It is possible to combine the attribute restriction operators with the -> operator (for example option <selected> -> text:"blue"), but it is not possible to combine the content restriction operator with the -> operator (for example text:"blue" -> br) because text and comment symbols never have children.

Extracting values from an HTML page

This section has been up for debate because it can be very confusing. The way we extract strings from the tree expressions is from the contents and attribute rescrictions. These restrictions contain regular expressions that match against some of the data contained in an HTML page. Most regular expression libraries allow you to use something called back references where each parenthasized sub-expression is given a number and the string matching that sub-expression can be referenced later. For example the expression "foo" has no sub-expressions, the expression fo(o*) has one sub-expression, namely o*. When fo(o*) is matched against "fooo", the fist sub-expression references the string "oo". The sub-expressions are numbered by the position of their open parenthesis. For example (b(a)(r)) has three sub-expressions, 1. b(a)(r) 2. a 3. r. If a sub-expression matches multiple strings then the last match is what is referenced. For example (ab|ac)* matches "ababac" and the string referenced will be "ac".

A tree expression can have several regular expressions embedded in it. In order to find a specific sub-expression they are numbered in the order they appear in the tree expression. For example:

    form -> input<value="([0-9]+)"> text:"."
            input<value="([0-9]+)"> text:"."
            input<value="([0-9]+)"> text:"."
            input<value="([0-9]+)"> input

has four sub-expressions. This tree expression would match against an HTML form that might be used for changing an IP address:

<form method="POST" action="/cgi-bin/setip">
    <input type="text" name="first" value="192"> .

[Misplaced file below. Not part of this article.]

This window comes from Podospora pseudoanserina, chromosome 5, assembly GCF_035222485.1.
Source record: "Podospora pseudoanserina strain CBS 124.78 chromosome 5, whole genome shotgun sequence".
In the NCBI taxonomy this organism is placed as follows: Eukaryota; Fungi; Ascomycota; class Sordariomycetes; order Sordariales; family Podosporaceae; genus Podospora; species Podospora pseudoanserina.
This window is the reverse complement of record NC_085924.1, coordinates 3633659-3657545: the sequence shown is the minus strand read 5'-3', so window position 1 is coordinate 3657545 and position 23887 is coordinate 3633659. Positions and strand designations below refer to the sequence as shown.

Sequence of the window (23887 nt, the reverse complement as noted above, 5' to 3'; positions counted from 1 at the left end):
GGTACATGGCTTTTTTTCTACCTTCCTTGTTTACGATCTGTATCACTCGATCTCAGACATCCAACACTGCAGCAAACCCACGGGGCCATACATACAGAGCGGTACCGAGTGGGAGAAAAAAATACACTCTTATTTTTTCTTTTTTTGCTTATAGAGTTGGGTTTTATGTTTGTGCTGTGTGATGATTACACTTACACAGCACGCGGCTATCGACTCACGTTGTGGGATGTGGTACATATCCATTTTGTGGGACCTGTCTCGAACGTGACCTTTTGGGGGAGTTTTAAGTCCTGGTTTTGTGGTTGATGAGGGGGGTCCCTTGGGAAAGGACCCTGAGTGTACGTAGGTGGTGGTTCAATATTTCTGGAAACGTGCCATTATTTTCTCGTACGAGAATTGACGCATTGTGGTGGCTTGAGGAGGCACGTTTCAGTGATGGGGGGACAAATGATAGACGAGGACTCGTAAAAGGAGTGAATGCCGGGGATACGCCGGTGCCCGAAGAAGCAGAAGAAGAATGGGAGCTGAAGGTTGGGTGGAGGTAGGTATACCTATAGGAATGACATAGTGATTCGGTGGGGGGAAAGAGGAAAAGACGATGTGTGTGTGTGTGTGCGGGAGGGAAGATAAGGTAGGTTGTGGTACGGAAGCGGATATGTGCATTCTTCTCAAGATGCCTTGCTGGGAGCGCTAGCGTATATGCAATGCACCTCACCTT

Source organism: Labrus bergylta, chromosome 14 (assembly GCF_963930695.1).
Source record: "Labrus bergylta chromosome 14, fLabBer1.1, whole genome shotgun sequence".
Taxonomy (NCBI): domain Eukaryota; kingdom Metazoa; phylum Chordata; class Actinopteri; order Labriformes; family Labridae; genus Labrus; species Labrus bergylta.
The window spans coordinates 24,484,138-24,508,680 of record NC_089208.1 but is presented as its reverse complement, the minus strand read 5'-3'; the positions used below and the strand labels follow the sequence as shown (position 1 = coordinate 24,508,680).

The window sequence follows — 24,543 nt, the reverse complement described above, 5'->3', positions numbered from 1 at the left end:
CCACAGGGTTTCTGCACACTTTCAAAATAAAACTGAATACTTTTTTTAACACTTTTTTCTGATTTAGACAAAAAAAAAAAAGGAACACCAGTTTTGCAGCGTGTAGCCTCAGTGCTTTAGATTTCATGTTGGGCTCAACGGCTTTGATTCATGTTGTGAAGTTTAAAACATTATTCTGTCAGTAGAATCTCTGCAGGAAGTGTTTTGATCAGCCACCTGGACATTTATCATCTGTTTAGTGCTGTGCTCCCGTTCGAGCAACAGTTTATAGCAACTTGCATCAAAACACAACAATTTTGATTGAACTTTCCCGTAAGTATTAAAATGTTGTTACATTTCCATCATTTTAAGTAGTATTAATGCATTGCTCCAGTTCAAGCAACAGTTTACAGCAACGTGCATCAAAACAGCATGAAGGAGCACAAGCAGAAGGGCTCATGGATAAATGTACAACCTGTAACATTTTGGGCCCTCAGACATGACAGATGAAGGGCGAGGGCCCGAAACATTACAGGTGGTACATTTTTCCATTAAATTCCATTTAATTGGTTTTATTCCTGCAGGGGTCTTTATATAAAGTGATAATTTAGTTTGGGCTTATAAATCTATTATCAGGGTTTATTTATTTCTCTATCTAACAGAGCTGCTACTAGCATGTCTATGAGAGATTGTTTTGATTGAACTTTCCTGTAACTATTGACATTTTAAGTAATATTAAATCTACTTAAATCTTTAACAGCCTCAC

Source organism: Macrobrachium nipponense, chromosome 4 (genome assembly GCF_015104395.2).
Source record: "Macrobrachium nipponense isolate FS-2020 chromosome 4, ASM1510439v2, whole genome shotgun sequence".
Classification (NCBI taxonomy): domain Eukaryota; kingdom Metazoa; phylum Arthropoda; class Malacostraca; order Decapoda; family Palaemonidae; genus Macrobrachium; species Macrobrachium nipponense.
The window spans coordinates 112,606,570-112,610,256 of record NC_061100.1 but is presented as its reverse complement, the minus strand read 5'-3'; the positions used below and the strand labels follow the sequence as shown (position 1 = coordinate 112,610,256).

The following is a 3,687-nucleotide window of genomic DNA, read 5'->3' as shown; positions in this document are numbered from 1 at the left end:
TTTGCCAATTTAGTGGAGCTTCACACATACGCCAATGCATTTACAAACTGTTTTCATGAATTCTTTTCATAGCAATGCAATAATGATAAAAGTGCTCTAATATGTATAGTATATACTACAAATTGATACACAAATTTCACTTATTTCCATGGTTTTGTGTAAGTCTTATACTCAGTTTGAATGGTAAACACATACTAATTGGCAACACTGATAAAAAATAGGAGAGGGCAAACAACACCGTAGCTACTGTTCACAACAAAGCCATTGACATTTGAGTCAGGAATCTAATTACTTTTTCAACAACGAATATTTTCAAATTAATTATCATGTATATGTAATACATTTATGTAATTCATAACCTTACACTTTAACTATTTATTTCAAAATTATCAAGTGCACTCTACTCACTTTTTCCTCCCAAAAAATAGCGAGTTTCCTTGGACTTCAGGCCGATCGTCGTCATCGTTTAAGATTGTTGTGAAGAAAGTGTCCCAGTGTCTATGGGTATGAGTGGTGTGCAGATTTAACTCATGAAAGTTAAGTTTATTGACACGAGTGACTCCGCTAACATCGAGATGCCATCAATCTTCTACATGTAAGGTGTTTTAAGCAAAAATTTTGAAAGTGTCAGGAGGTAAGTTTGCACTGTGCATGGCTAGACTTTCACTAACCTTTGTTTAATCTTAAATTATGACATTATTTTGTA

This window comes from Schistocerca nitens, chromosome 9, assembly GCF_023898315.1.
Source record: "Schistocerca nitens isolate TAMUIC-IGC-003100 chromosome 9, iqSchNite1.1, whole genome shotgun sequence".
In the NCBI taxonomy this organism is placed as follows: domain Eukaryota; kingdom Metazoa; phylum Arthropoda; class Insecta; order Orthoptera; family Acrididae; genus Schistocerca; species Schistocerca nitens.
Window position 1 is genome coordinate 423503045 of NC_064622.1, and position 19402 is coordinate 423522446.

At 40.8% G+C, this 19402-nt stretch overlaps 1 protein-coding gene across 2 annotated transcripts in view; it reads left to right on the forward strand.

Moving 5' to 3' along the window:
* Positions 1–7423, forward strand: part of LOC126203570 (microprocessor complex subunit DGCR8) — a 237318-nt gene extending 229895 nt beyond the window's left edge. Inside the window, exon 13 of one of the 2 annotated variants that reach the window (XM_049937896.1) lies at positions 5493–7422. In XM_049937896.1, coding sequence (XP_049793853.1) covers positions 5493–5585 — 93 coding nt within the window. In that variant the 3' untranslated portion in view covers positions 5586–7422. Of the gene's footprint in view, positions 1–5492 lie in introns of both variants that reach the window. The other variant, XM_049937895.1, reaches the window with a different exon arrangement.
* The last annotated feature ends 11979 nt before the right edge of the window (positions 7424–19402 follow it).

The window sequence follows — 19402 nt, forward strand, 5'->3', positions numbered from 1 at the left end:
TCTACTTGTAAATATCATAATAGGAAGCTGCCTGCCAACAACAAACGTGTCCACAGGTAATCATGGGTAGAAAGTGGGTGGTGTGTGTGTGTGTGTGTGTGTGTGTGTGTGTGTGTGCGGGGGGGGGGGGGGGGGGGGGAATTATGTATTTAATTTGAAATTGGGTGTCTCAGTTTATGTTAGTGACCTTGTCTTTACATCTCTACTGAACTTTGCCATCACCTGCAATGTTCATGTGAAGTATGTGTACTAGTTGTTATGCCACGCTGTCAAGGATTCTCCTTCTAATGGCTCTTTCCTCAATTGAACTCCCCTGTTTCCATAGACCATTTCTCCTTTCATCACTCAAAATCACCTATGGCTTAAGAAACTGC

<input type="text" name="second" value="168"> .
    <input type="text" name="third" value="1"> .
    <input type="text" name="fourth" value="42"> <input type="submit" value="Set IP">
</form>

In this case the extracted values will be:

  1. "192"
  2. "168"
  3. "1"
  4. "42"

It's simple to specify a method for combining the strings together to form a usefull output. For example something like \1.\2.\3.\4 would produce "192.168.1.42".

Example Program

/* Example program to output all 1st headings in an HTML document */
/* NB: please tell me if this works, I haven't tested it */
#include <stdio.h>
#include <treexpr.h>
#include <libxml/HTMLtree.h>
#include <libxml/HTMLparser.h>

int main( int argc, char **argv )
{
    const char *expr = "h1 -> text:\"(.*)\""; /* Expression to match */
    struct machine *m; /* Pointer to compiled expression */
    htmlDocPtr doc; /* Pointer to HTML document */
    const char *end; /* end of expression parsed */
    int error = 0; /* return code of main */
    struct match *z; /* matches returned by document_process */

    /* Check command line options */
    if( argc != 2 )
    {
            printf( "USAGE: %s <url>\n", argv[0] );
            return -1;
    }

    /* Parse expression, a pointer to the compiled expression is stored at m */
    end = parse_treexpr( expr, &m );
    if( end == NULL )
    {
            printf( "Error parsing expression near: %s\n", m->buf );
            printf( "Details: %s\n", m->error );
            error = -1;
            goto free_m;
    }

    /* Load HTML document from a URL */
    doc = htmlReadFile( arg[1], NULL, PARSER_OPTIONS );
    if( doc == NULL )
    {
            printf( "Error reading document: %s\n", arg[1] );
            error = -1;
            goto free_m;
    }

    /* Search for any matches of the expression */
    z = document_process( m, doc );

    /* Loop through linked list of matches */
    while( z != NULL )
    {
            struct regex_match *re = z->re; /* First subexpression */
            int i;

            puts( "Heading: " );
            for( i = re->match.rm_so; i < re->match.rm_eo; i++ )
                    putchar( re->str[i] );
            putchar( '\n' );
            z = z->next; /* Consider next match in list */
    }

    /* Free memory allocated by document_process */
    free_matches( z );

    /* Free memory and return */
    xmlFreeDoc( doc );
free_m:
    free_machine( m );
    return error;
}

TODO

  • Autotoolize build
  • Include a better C example program, possibly a make test
  • Write lots of example expressions, maybe even a CGI interface for people to play with
  • Clean up namespace
  • Use SourceForge tasks instead of this list
  • Rearrange code, make it usefull for more than just HTML documents
  • Add Python bindings